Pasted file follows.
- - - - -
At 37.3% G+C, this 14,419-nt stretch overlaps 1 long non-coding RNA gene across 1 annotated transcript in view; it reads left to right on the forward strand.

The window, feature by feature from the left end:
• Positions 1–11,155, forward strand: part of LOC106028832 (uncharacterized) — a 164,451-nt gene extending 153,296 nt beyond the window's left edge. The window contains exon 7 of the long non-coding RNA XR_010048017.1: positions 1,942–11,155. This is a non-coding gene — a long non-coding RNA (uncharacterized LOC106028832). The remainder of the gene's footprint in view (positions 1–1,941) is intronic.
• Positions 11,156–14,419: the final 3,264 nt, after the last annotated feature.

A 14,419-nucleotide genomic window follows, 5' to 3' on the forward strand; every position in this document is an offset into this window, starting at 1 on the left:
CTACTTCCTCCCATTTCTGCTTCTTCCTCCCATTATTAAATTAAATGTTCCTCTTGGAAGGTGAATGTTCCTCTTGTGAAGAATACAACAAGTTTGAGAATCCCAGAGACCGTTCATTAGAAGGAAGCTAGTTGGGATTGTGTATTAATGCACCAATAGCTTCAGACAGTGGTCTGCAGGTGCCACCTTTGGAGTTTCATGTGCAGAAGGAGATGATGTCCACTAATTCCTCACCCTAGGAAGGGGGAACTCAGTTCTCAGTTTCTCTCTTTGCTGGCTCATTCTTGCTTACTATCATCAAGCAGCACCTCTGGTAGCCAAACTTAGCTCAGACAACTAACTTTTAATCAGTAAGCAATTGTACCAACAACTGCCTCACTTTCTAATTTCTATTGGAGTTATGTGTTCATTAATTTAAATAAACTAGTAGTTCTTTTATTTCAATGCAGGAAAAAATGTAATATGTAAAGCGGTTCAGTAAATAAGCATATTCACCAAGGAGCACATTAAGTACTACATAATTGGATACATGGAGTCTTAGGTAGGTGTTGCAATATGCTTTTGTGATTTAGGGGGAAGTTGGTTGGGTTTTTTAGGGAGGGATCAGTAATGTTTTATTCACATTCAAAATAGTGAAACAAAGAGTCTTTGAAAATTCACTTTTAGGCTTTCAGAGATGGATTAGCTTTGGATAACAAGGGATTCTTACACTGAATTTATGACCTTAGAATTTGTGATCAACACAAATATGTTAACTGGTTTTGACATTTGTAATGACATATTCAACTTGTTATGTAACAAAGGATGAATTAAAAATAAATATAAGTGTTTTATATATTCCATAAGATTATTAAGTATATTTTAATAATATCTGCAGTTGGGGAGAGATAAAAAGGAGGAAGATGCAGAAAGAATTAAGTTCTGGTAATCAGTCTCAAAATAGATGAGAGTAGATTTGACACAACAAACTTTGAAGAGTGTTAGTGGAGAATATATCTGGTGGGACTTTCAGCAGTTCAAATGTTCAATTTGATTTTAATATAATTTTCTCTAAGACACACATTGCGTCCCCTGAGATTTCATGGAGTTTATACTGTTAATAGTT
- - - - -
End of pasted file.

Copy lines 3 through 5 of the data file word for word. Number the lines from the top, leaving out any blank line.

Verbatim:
• Positions 1–11,155, forward strand: part of LOC106028832 (uncharacterized) — a 164,451-nt gene extending 153,296 nt beyond the window's left edge. The window contains exon 7 of the long non-coding RNA XR_010048017.1: positions 1,942–11,155. This is a non-coding gene — a long non-coding RNA (uncharacterized LOC106028832). The remainder of the gene's footprint in view (positions 1–1,941) is intronic.
• Positions 11,156–14,419: the final 3,264 nt, after the last annotated feature.

A 14,419-nucleotide genomic window follows, 5' to 3' on the forward strand; every position in this document is an offset into this window, starting at 1 on the left: